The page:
‘Payment charter’ closed process, ambiguity lead to concerns

Credit unions welcome fintech innovation and competition but are concerned that many products and services offered by fintechs skirt consumer protection regulations, CUNA wrote to the House Financial Services Task Force on Financial Technology Tuesday. An example cited by CUNA is a “payment charter” proposed by Acting Comptroller of the Currency Brian Brooks.

“Recently, Acting Comptroller of the Currency, Brian Brooks, has proposed what has been called a “Payment Charter,” but this appears to be a national money transmitter license that preempts state licenses requirement and provide a possible onramp for nonbanks to directly access to the Federal Reserve’s payment clearing system,” the letter reads. “The Acting Comptroller has indicated in several forums that the OCC does not need to pursue rulemaking for the payments charter and that the Acting Comptroller can approve this charter at any time.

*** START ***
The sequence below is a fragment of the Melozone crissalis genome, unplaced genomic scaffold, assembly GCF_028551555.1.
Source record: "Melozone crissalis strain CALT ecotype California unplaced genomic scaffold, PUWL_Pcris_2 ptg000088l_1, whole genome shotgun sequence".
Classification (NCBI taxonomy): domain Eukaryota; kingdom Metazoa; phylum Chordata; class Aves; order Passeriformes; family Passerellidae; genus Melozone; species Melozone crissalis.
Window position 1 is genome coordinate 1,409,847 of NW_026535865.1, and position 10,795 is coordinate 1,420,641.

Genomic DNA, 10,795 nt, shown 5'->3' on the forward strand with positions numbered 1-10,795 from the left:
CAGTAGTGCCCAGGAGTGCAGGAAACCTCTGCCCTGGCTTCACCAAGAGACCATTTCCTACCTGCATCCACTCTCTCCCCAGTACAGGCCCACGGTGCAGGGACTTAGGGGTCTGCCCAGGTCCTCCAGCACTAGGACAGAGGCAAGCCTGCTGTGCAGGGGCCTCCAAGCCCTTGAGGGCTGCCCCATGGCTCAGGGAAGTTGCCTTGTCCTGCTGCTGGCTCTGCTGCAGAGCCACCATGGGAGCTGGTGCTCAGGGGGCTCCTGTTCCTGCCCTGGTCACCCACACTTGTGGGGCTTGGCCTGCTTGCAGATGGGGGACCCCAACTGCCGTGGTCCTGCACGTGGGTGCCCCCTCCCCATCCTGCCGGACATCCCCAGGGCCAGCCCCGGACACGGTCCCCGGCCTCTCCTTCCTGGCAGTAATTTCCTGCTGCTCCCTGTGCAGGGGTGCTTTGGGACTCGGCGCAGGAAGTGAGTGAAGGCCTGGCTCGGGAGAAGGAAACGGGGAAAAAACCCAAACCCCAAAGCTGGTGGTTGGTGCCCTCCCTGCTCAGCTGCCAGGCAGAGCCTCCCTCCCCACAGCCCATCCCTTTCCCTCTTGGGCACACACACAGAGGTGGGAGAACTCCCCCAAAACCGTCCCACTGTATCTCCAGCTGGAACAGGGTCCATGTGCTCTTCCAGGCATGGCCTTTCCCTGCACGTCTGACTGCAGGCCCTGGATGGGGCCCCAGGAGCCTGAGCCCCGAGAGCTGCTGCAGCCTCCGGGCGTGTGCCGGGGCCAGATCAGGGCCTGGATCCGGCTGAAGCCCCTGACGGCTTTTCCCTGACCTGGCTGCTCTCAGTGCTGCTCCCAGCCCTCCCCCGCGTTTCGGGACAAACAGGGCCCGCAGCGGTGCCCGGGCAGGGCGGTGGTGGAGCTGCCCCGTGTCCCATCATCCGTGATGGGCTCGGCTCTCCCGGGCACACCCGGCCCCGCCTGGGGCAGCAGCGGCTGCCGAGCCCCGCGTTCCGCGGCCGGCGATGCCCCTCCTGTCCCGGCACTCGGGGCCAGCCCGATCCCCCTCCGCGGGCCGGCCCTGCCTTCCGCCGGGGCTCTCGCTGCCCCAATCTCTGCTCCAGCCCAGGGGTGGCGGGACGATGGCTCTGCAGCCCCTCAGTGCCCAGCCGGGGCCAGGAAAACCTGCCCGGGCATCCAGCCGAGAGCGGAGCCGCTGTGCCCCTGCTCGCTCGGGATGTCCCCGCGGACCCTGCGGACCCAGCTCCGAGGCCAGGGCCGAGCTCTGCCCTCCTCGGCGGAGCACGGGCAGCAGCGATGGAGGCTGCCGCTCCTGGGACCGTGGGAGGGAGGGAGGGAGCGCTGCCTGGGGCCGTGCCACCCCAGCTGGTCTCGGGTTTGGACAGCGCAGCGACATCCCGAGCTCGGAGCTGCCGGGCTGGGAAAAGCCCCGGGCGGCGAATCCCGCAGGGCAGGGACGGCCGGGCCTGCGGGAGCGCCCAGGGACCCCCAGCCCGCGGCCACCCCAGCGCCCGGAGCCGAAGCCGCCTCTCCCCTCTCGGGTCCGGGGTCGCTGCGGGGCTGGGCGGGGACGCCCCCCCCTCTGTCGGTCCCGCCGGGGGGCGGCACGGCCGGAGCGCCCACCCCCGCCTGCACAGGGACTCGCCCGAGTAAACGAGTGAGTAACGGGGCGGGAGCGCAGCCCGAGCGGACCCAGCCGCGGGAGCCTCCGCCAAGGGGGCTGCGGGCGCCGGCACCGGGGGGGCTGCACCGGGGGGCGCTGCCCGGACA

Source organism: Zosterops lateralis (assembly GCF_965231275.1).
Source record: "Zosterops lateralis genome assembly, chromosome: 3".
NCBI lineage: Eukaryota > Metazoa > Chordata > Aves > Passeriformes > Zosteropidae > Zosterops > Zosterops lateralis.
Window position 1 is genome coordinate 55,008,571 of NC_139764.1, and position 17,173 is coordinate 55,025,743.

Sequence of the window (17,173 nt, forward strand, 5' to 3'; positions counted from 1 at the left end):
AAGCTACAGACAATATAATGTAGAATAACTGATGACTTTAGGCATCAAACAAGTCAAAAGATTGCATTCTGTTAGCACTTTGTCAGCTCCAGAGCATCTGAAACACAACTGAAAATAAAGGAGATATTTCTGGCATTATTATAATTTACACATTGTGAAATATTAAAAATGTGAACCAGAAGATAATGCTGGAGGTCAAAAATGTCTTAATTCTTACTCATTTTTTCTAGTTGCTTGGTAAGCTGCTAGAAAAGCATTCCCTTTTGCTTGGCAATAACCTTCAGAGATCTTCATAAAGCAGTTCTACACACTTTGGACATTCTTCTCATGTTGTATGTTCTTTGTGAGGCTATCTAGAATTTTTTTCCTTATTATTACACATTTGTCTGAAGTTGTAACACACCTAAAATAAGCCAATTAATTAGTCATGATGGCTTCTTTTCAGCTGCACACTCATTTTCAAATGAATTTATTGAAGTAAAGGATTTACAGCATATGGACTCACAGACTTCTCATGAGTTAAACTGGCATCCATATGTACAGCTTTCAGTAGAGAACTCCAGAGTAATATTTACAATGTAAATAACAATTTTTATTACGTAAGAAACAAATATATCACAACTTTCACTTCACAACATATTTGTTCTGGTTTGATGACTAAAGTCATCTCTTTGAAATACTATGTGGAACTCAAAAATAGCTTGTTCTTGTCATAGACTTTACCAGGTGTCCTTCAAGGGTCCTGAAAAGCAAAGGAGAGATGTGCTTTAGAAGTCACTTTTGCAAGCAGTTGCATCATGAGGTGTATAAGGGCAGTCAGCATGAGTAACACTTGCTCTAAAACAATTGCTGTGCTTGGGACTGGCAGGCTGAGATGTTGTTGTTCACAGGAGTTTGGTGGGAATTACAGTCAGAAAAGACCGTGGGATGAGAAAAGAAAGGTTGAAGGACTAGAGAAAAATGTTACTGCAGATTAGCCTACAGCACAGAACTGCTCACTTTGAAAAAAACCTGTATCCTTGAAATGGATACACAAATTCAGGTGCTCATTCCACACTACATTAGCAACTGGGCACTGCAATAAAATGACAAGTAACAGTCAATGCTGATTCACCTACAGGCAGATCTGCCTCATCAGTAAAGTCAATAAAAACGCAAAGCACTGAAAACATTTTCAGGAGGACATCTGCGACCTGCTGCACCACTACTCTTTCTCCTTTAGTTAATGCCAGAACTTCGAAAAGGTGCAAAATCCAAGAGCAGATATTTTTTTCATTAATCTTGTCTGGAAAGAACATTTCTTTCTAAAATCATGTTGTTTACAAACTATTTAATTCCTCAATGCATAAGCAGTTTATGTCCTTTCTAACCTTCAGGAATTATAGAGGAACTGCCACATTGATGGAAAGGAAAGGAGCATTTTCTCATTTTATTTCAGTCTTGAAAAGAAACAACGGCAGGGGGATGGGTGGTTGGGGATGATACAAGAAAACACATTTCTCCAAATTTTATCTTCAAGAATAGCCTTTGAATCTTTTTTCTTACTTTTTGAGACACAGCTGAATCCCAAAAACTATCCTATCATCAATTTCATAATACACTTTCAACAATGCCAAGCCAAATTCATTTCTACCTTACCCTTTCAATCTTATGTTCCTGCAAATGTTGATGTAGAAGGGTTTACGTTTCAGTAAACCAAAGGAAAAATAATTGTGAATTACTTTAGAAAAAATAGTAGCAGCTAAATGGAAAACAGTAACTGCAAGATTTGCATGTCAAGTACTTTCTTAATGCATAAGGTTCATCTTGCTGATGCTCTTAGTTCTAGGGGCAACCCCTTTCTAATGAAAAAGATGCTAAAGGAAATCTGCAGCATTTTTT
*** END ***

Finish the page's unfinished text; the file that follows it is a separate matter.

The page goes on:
CUNA opposes the so-called payments charter,” it adds. “We believe the OCC should undertake an open and transparent process in considering new charters. This process was followed with the notice and comment rulemaking process for the fintech charter, but has not been done with payments charter.”

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